“It is tough. It is tough.”
But, he said, it’s the right thing to do.
“Despite the risk, despite the danger, you put yourself and you put your family members (in), you have only one choice,” Tohti said.
“To do what is right, and stand on the right side of history.”
© 2021 Global News, a division of Corus Entertainment Inc.
What the rise of the PPC says about Canada in 2021 – CTV News
While the People’s Party of Canada did not manage to gain any seats this federal election, its accruing of the popular vote has experts saying the rise of the far-right populist party cannot be ignored.
Maxime Bernier, who failed to win his own riding of Beauce, Que., said Monday that he will remain as party leader despite the defeat, telling CTV News’ Genevieve Beauchemin at his Saskatoon rally that he views the election outcome as “a huge victory.”
The PPC won over 820,000 votes and more than five per cent of the popular vote this time around, a marked increase from the 1.6 per cent of the vote it got in 2019.
POPULISM FINDS A HOME
The party that ran on an anti-immigration, anti-lockdown platform that has been endorsed by white nationalists, Neo-Nazis and other far-right groups has become a home for anti-vaxxers, anti-government protesters and gun rights activists, showing that populism on the left or right may be more about a movement than a traditional political party, said University of Guelph professor of political science Tamara Small.
“I think the only leader who is ecstatic about last night’s results is Bernier,” said Small in a telephone interview with CTVNews.ca after the election. “I don’t think they’re going anywhere… it seems that he’s taken that populism and attached it to far-right politics.”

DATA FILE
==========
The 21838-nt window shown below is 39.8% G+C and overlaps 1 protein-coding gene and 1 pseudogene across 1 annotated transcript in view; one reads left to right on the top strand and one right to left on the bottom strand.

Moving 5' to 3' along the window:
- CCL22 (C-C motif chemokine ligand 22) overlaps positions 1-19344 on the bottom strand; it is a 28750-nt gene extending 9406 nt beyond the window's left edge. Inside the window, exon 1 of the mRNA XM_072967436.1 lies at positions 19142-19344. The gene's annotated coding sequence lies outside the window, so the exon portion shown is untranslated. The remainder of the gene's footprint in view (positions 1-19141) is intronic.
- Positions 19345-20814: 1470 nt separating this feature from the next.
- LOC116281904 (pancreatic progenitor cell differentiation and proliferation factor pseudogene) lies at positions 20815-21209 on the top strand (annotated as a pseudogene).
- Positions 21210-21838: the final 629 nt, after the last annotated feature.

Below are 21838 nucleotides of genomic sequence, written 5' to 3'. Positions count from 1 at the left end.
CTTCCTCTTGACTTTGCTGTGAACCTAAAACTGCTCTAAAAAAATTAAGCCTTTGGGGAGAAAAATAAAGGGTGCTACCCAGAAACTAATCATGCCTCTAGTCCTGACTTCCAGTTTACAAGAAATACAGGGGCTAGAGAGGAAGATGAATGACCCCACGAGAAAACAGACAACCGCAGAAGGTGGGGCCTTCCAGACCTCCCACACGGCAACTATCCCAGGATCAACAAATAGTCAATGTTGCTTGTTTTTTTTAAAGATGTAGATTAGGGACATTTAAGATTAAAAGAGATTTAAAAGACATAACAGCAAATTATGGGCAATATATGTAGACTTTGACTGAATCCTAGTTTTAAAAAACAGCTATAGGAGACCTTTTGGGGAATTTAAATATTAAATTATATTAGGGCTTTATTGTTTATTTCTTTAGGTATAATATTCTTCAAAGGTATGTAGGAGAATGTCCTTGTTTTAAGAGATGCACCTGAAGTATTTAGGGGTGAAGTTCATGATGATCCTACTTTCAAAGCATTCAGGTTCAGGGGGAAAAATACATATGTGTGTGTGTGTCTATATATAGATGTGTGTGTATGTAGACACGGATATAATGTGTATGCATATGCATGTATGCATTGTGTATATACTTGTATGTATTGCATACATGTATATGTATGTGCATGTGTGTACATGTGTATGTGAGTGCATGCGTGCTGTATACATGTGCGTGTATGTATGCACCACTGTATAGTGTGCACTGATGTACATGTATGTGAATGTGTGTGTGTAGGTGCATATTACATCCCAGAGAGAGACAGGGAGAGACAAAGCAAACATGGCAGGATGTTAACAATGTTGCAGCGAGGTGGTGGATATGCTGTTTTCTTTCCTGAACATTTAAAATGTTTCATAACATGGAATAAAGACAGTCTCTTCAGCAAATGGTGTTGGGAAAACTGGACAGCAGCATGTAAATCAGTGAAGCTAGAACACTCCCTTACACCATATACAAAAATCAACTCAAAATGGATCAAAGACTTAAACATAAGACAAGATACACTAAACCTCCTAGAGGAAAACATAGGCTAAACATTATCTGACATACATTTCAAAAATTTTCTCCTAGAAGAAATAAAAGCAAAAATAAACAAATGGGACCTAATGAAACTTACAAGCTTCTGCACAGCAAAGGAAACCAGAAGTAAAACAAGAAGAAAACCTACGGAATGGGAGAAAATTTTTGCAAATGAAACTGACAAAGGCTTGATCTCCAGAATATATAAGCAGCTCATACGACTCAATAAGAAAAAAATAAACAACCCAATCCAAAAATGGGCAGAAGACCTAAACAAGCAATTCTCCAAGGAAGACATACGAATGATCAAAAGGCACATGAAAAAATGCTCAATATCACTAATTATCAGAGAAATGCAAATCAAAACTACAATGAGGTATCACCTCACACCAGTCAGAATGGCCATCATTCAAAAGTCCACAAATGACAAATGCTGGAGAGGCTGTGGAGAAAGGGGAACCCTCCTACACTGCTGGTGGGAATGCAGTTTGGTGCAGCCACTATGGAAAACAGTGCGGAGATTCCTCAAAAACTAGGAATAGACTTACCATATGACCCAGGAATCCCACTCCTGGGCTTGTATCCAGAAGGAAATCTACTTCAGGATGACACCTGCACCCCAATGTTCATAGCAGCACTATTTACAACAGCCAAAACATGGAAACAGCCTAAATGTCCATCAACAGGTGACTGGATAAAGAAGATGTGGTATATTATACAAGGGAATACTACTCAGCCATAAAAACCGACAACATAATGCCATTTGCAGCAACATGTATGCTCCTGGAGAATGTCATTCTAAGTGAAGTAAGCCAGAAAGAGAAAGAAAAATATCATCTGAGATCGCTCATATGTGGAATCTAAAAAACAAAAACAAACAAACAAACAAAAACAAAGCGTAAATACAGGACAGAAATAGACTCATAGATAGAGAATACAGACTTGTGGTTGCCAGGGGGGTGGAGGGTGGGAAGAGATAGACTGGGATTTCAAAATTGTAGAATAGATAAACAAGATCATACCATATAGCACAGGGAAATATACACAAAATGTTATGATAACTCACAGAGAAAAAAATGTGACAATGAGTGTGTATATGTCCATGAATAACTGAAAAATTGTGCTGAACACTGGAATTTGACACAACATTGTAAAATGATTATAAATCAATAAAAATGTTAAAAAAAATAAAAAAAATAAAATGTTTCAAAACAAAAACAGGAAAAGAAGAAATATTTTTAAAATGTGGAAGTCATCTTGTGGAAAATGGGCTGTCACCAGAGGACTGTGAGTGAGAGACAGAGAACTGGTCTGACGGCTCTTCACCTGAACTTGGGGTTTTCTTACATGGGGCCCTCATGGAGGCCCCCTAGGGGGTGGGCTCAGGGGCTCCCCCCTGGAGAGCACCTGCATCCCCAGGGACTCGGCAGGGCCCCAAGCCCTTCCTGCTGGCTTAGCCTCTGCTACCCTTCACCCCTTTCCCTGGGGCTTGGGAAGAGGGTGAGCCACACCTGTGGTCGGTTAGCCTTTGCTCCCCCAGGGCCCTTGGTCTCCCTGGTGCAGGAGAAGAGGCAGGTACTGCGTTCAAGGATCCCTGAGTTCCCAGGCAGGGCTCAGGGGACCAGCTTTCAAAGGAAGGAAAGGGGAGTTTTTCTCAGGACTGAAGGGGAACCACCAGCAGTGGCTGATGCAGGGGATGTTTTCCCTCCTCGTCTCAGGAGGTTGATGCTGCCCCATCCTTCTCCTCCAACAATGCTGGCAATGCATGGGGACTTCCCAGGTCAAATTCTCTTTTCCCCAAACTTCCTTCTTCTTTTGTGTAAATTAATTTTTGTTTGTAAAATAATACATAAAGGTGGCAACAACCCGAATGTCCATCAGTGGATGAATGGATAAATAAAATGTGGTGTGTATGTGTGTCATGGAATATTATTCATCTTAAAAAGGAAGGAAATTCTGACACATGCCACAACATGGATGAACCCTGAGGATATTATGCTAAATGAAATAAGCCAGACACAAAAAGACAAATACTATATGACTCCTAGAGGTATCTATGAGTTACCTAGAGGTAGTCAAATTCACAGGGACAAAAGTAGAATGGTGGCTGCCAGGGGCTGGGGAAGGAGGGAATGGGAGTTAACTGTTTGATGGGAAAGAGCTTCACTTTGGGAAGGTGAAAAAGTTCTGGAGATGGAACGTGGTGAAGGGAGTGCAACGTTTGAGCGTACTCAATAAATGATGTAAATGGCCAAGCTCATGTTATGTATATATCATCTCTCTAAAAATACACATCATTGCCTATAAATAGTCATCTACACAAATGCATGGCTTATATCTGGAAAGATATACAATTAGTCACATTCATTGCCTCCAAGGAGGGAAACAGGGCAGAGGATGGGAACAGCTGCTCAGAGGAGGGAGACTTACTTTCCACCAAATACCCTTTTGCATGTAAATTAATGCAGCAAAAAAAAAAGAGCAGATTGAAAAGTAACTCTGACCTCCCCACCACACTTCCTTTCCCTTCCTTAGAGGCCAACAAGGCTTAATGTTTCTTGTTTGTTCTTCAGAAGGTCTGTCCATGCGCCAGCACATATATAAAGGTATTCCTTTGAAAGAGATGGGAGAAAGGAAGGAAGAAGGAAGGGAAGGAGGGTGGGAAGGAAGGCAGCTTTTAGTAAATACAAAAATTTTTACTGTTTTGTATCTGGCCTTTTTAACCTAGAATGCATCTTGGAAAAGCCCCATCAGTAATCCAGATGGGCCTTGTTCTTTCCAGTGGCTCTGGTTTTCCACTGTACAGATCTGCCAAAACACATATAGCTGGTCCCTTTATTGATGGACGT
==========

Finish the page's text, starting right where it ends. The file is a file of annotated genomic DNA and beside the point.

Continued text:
The idea of Canadian exceptionalism from far-right and populist movements needs to be dispelled, Small said.
“The idea used to be that Canada was immune to sort of far-right populism…this idea that Canadians were sort of going to be free from the populism that we saw in Europe, like Nigel Farage is to the U.K.,” Small said. “But I think lots of people are wondering, if he’s [Bernier] just going to say ‘I’m not here to form government…I’m more here to challenge the system’” as a way of gaining support.
Barbara Perry, director of the Centre on Hate, Bias and Extremism at Ontario Tech University, said it makes sense to call the PPC a populist party, and that the party takes “an extremist position on things like immigration and diversity.”
“They’re extreme in terms of their anti-Trudeau or anti-state positioning. They’re extreme in terms of their anti-lockdown and anti-tax standpoints as well. So, yeah, I think they absolutely might be considered extremists,” Perry said in a telephone interview with CTVNews.ca.
“As is calling them a populist group or populist party, because that’s really what he’s done so effectively is absorbed some of those broad concerns around COVID-19 and freedom and even the more mainstream concerns about economic anxieties, loss of jobs, loss of businesses… and managed to roll them all up.”
Some who support the PPC bristle at the implication that the party is a hotbed of far-right rhetoric or white nationalist supporters, with many online saying they simply support a party that is dedicated to their freedoms.
In an email to CTVNews.ca, PPC candidate for the riding Parkdale-High Park Ont., Wilfried Danzinger, denied that the party is aligned with extremist values, writing that “love was the guiding principle of his campaign,” and that his supporters come from all “different sexual preferences, all ages and religions.”